Kaled, not having yet received advice of Abubeker’s death, wrote a letter to acquaint him with the taking of Damascus, the controversy between him and Abu Obeidah, and the recovery of the spoil which the Damascenes had carried away. The messenger, being come to Medina, wondered to find Omar in Abubeker’s stead; and Omar, on his part, finding the letter directed to Abubeker, was no less surprised that the Saracens in Syria should be still ignorant of the change in the government, and told the messenger that he had written to Abu Obeidah about it, and, superseding Kaled, had given him the chief command over the Mussulmans in Syria, though he believed that Abu Obeidah was not over anxious for so responsible a post. The truth of it is, Abu Obeidah had received the letter, but kept it private; for being a very modest man, and one that had not the least spark of ambition in him, he was very unwilling to take the commission out of Kaled’s hands. He therefore took no notice of it to Kaled, nor said anything to hinder his writing to the caliph upon his return from the pursuit of the Damascenes. Omar, in short, respected Abu Obeidah for his piety, but had no opinion at all of Kaled.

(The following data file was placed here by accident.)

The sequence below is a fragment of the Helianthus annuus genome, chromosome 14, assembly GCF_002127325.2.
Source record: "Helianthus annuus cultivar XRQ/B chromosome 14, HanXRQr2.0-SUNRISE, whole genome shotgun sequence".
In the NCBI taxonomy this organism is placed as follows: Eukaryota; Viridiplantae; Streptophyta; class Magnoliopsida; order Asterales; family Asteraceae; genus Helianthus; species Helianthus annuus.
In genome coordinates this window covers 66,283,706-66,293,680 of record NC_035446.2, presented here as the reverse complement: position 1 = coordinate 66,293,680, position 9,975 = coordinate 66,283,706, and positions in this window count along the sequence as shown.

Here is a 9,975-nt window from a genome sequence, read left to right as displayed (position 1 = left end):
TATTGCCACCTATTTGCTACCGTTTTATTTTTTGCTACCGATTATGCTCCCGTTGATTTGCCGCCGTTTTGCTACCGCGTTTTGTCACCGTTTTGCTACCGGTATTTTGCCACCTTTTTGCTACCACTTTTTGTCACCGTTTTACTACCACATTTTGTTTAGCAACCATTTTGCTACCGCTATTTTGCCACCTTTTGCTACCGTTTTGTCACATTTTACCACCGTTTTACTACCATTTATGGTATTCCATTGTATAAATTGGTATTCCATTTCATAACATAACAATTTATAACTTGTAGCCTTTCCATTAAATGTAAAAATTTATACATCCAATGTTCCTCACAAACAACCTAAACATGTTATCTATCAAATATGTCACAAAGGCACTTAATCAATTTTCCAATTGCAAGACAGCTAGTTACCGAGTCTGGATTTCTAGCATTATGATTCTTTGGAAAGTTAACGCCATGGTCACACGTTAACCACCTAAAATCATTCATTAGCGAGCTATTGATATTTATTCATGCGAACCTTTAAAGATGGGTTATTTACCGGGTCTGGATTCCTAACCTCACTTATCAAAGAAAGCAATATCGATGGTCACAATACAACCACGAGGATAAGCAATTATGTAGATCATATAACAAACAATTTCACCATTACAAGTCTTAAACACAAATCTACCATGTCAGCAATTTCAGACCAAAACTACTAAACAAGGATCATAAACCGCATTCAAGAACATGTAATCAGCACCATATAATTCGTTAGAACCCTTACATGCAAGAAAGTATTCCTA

One day as the caliph was speaking to the people from the pulpit (for at this time it was usual for the caliphs to talk about all public concerns in a very familiar manner to the people), he mentioned his taking away Kaled’s commission, and conferring that charge upon Abu Obeidah. Upon this a young man among those present took the liberty to tell him that he was surprised he should deprive a person like Kaled, who had been the instrument of such signal successes to the Mussulmans; and especially when Abubeker, though many about him urged him to depose Kaled, refused, answering, “That he would not lay aside nor sheath that sword which God had drawn for the assistance of the true religion.” Lastly, the youth told Omar that if he did depose him, he must answer for it to God. Omar made but very little answer, but coming down from the pulpit, considered of it that night. The next day he came again, and told them, that since the care and charge of the Mussulmans was committed to him, he thought himself bound to take the best care of them he could, as one that must one day render account. For that reason he was resolved to dispose of places of trust to such as deserved them, and not to such as did not. Therefore he would give the command of the army to Abu Obeidah, whom he knew to be a man of a tender and gentle disposition, and one that would be kind to the Mussulmans. “He did not approve of Kaled,” he said, “because he was prodigal and extravagant;” adding, “I would not have your enemies think that it is at all the better for them because I have deposed a fierce man, and put a mild one in his place, for God will be with him, to assist and strengthen him.” Upon this he came down from the pulpit, and taking a sheet of parchment, wrote to Abu Obeidah a long letter, full of good advice. He told him that he had given him the chief command of the army, and hoped he would not be too modest, but accept the appointment, and bade him take care not to expose the Mussulmans to danger from any hope of getting plunder. (In these last words he very plainly implied his displeasure with Kaled for following the Damascenes into the enemy’s country.) He then charged him not to be deceived with this present world, and by that means, like a great many before him, lose his soul: and bade him look upon those who had already gone the way of man, and assure himself that he must follow them. Then he went on to add, “As for the wheat and barley, it belongs to the Mussulmans, and so does the gold and silver, but there must be a fifth taken out of it. As for the controversy between you and Kaled concerning the city having been surrendered or taken by the sword, it was surrendered. You must have it your way; you are commander-in-chief, and have the power of determining that matter. If, then, the townsmen did surrender upon condition that they should have the wheat and barley, let them have it. As for Kaled’s pursuing the Damascenes, it was a rash enterprise, and if God had not been very merciful, he would not have come off so well. Then again the taking the emperor’s daughter prisoner, and afterwards letting her go unransomed, was prodigally done. You might have had a large sum of money for her, which would have done much benefit to the poor Mussulmans. Farewell,” &c. Having sealed it up, he called Shaddad Ben Aus, and ordered him to proceed to the army, where, after publicly reading the letter, he was forthwith to cause the Mussulmans to proclaim him caliph in Damascus, upon which occasion he was to be his representative. Shaddad Ben Aus, accompanied by Amrou Ben Abi Wakkas, made all haste to get to Damascus, where he went at once to Kaled’s tent, and having paid his respects, told him how the government was disposed of, and that he had a letter from the new caliph, which was to be read in the hearing of the Mussulmans. Kaled did not like that very well, for he knew that Omar was not well affected towards him. And while they all wept when they heard of Abubeker’s death, Kaled swore “That as there was nothing upon the earth dearer to him than Abubeker, so there was none for whom he had a greater aversion than for Omar. However, since Abubeker was dead, and had appointed Omar his successor, he was quite willing to submit to God and to Omar.” Then the letter was read, and the same day being the first of October, in the year of our Lord 634, Shaddad was proclaimed caliph at Damascus as Omar’s representative. Upon this Kaled resigned his commission, and Abu Obeidah took upon himself the whole charge of the army, and all the affairs of the Mussulmans in Syria. Abu Obeidah was afraid that Kaled would have taken disgust at his removal, and (what is generally the effect of want of encouragement) have been remiss in his duties. But he fully allayed all such suspicion by his great achievements in the action at Dair Abi’l Kodas, or “The Monastery of the Holy Father.”